All Lesson Plans

Brown v. Board: Five Communities That Changed America

This lesson is based on the National Historic Landmark Nominations, “Robert Russa Moton High School” (with photographs), “Sumner and Monroe Elementary Schools” (with photographs), “Howard High School” (with photographs),and “John Philip Sousa Middle School” (with photographs), as well as the National Register Nomination for “Summerton High School,” and the National Historic Landmark Survey theme study entitled Racial Desegregation in Public Education in the United States.

Objectives
1) To interpret the implication of the Plessy v. Ferguson court case to the history of segregated educational facilities in the United States.
2) To explain the National Association for the Advancement of Colored People’s (NAACP) role in the desegregation of public education in the United States. 
3) To describe the five cases constituting Brown v. Board of Education Supreme Court case. 
4) To evaluate the importance of the Brown v. Board of Education Supreme Court case.
5) To determine the implications of the Brown v. Board of Education ruling on public schools in their own community. 

Calculating Loggerhead Hatchling Success Rates

Measuring the success of sea turtle nests and hatchlings is essential to monitoring the health of a local sea turtle population. The data can be used to develop information such as effectiveness of the management program, individual female reproductive health, estimates of future adult populations, and effects of weather phenomena (i.e. hurricanes, El Niño-Southern Oscillation events).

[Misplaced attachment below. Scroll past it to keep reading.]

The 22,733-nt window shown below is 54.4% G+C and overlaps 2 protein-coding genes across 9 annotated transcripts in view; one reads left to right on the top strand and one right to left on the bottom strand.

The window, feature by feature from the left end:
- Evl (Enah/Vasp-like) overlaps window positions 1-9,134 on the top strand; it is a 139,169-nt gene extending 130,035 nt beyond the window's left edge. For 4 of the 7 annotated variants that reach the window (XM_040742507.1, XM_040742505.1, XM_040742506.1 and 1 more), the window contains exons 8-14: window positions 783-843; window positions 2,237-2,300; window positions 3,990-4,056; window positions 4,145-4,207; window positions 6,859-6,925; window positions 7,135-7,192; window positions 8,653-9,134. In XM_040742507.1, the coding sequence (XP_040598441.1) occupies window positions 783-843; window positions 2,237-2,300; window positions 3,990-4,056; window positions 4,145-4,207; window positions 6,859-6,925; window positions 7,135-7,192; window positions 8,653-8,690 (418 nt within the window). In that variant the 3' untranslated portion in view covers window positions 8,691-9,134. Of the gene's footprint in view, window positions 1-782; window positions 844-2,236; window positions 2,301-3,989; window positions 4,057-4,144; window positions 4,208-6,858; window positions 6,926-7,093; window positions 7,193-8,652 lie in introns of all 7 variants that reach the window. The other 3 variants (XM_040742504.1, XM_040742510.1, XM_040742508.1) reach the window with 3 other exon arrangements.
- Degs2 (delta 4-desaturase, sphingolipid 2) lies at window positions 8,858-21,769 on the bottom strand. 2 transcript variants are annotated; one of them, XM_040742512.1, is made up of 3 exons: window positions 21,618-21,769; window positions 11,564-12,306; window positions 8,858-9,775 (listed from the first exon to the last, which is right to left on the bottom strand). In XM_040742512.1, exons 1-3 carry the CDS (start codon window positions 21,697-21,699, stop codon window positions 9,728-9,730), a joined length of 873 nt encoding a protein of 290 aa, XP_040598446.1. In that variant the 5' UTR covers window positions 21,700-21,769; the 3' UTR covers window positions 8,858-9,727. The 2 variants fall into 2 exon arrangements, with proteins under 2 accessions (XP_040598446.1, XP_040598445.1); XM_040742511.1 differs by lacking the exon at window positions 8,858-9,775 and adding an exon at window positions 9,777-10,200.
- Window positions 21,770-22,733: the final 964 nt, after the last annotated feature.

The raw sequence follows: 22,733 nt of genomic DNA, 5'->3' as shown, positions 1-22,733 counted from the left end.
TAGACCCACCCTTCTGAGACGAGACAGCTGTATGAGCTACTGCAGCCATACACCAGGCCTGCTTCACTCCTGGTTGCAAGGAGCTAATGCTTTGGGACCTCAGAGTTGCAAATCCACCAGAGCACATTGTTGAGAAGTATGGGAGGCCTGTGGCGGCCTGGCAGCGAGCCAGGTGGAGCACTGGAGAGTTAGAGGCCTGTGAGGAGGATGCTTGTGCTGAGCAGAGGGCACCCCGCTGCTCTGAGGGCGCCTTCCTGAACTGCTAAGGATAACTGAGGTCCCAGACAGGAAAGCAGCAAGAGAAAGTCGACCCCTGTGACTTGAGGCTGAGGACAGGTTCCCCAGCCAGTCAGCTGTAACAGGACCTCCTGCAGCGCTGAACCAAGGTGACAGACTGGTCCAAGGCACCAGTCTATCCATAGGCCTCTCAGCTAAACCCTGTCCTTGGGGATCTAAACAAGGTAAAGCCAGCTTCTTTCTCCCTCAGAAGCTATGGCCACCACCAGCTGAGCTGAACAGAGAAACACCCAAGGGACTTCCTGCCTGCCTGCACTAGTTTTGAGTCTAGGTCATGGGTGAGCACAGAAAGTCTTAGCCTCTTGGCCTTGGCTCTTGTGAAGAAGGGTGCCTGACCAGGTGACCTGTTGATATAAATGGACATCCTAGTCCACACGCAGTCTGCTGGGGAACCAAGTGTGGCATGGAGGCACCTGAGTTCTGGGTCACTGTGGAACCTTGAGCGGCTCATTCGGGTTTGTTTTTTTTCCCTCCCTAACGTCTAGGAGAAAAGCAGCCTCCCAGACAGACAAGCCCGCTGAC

Camouflage This!

The students will: • Identify coastal animals that use camouflage for protection from predators. • Recreate camouflage patterns

Can you dig it?

Action for a cleaner tomorrow: A South Carolina Environmental Curriculum Supplement is an activity-based interdisciplinary curriculum supplement that can serve as a starting place for introducing basic environmental education in the classroom. In this lesson, students will: learn the basics of composting; understand how composting reduces the amount of waste a household generates; and learn the basics of soil construction.

Capsule of South Carolina

This activity will help students understand what an artifact is and think about South Carolina (or relevant time period/culture) through artifacts. 

Care for Our Habitat

In this lesson, students complete a science unit on ecosystems, habitats, and populations, with special emphasis on the intricate balance that exists within a natural habitat. They then research a specific natural habitat, examine the concepts of “renewable” and “nonrenewable” resources, and consider ways that natural habitats can be negatively impacted by human beings.  

Carolina Neighbors

In this lesson, students do research to learn how the litter problem impacts South Carolina, North Carolina, and Georgia and how these states are attempting to address the problem. Students then use what they have learned to compose letters to our state’s leaders in which they give their ideas about how we can address the litter problem.  

Changing Times and the Impact of Technology

Students will be able to assess impact of technological innovation on culture and lifestyle.

Cherokee Life in South Carolina

Students will be able to explain how the Cherokee used the natural resources of the land.

Child Labor in the Cotton Mills

In this lesson, students will learn about the use of child labor in the cotton mills of the Carolinas during the late 19th and early 20th centuries. They will learn what life was like for a child worker: how much the workers made, how many hours they worked each day, what their homes were like and what they did for fun. Students will then write an investigative news report exposing the practice of child labor in the mills, using quotations from oral histories with former child mill workers and photographs of child laborers taken by social reform photographer Lewis Hine.

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